Latest Nature Geoscience Stories
The atmosphere over the Dead Sea, researchers have found, is laden with oxidized mercury.
Global carbon dioxide (CO2) emissions â€“ the main contributor to global warming â€“ show no sign of abating and may reach record levels in 2010.
The Earth is constantly manufacturing new crust, spewing molten magma up along undersea ridges at the boundaries of tectonic plates.
Scientists have long known that atmospheric convection in the form of hurricanes and tropical ocean thunderstorms tends to occur when sea surface temperature rises above a threshold.
Light-colored mounds of a mineral deposited on a volcanic cone more than three billion years ago may preserve evidence of one of the most recent habitable microenvironments on Mars.
New University of Florida research puts to rest the mystery of where old carbon was stored during the last glacial period.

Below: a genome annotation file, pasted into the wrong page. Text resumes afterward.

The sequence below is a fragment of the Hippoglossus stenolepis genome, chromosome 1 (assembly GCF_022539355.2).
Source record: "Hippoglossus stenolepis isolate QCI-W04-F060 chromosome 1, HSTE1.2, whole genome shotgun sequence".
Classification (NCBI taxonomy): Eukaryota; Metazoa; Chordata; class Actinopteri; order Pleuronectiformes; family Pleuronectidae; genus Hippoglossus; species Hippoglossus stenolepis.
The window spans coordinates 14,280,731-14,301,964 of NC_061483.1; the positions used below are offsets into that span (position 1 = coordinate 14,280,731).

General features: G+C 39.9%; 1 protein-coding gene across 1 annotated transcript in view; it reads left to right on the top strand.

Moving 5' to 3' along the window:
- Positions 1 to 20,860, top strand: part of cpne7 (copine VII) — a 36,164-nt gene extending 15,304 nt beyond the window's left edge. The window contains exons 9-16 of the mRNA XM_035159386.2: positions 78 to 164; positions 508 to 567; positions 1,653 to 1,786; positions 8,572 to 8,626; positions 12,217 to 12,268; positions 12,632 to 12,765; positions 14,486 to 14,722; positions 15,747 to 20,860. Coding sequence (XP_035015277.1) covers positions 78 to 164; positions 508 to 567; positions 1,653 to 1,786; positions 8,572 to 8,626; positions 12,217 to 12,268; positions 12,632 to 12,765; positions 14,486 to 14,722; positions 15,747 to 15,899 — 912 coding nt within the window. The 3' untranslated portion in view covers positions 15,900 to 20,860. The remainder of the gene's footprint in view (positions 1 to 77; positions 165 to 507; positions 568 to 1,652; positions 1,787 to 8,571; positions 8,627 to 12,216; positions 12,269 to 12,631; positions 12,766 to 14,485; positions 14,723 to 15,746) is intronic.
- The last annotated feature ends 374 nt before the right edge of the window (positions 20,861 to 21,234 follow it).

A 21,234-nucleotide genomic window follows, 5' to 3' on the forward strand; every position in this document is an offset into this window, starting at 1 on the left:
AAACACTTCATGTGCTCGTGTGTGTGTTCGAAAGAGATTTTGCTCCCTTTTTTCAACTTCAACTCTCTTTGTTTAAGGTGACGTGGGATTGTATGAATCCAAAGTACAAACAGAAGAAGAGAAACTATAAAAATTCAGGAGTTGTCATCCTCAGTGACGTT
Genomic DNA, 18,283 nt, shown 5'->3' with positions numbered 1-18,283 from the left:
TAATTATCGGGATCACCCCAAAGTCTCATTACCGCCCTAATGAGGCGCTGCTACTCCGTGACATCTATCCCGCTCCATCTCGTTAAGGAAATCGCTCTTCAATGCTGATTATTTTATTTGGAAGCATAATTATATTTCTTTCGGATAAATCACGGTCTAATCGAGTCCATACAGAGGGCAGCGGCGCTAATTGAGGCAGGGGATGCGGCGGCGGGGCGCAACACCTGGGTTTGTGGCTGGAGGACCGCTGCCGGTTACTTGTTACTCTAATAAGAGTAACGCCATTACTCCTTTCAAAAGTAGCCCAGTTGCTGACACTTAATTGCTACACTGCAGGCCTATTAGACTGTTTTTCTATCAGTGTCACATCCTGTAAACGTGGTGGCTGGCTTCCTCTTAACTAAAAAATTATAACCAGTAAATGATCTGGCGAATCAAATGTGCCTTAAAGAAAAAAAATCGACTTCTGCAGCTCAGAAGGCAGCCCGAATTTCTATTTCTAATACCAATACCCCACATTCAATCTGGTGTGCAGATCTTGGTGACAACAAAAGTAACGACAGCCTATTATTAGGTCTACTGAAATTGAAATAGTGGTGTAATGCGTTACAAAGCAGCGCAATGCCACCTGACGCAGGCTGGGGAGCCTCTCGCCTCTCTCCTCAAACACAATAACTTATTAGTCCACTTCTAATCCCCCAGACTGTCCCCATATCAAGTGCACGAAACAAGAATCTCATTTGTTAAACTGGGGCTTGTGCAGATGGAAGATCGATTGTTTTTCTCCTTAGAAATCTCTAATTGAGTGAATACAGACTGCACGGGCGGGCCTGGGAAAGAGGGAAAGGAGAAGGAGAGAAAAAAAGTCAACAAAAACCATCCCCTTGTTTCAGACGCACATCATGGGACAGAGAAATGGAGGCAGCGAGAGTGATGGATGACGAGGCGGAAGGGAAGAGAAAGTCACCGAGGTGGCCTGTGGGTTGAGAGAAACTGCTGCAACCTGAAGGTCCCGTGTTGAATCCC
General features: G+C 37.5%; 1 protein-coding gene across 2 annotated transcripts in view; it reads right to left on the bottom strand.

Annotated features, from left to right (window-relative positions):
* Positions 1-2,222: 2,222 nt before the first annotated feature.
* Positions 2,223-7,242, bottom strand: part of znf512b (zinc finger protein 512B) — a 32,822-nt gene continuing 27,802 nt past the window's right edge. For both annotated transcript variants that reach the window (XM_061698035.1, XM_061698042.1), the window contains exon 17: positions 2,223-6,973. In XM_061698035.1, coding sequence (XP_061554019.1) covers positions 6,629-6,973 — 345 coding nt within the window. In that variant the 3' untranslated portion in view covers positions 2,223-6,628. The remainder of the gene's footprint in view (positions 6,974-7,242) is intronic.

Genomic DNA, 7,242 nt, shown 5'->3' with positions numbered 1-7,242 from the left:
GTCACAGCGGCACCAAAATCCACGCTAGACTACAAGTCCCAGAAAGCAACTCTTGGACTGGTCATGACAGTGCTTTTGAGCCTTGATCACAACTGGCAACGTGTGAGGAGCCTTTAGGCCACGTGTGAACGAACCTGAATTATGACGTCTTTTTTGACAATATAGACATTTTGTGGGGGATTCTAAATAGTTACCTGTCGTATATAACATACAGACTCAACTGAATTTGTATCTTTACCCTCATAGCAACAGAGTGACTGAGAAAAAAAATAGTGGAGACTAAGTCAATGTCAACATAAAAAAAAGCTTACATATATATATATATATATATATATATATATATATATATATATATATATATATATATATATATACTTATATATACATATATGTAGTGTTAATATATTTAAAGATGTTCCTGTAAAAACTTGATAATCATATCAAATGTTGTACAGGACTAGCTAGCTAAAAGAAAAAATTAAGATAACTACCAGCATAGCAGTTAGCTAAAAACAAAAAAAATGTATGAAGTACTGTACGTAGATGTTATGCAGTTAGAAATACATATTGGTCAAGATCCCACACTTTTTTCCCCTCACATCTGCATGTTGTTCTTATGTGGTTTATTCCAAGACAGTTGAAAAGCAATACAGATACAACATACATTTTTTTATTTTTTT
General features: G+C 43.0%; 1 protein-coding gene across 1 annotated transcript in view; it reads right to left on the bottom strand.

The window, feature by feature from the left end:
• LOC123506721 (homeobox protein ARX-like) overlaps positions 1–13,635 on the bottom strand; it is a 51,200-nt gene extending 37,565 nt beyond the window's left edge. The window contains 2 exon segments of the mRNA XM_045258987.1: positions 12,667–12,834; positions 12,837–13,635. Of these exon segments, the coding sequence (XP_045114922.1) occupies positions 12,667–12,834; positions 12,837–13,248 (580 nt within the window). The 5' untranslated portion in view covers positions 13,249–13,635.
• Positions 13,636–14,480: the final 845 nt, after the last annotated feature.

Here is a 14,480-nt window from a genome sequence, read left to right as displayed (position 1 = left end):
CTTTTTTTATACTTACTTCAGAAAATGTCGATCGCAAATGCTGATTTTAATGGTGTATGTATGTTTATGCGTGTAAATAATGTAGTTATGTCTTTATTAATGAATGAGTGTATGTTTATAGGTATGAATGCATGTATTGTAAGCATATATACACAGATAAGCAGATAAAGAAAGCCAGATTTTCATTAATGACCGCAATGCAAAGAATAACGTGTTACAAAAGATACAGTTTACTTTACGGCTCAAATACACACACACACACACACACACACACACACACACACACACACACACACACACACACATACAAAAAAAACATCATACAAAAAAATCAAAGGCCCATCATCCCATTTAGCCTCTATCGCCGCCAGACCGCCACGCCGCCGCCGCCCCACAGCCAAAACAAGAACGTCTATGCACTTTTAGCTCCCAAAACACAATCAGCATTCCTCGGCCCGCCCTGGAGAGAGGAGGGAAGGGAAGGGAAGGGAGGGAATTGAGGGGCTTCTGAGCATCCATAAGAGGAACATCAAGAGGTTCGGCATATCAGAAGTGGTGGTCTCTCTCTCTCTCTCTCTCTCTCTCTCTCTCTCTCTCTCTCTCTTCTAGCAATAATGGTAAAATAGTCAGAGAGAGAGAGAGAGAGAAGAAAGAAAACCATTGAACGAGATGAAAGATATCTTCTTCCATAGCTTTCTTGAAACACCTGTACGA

The deadly Haiti earthquake that killed upwards of 300,000 people in January may have been caused by a previously unknown fault and pressure could be building for another seismic catastrophe.
While it's still hotly debated among scientists whether climate change causes a shift from the traditional form of El Nino to one known as El Nino Modoki, online in the journal Nature Geoscience, scientists now say that El Nino Modoki affects long-term changes in currents in the North Pacific Ocean.
The magnitude 7.0 earthquake that caused more than 200,000 casualties and devastated Haiti's economy in January resulted not from the Enriquillo fault, as previously believed, but from slip on multiple faults.
Geologists studying the Jan 12 Haiti earthquake say the risk of destructive tsunamis is higher than expected in places such as Kingston, Istanbul, and Los Angeles.
- The act of lurking; skulking about; hiding; keeping from sight.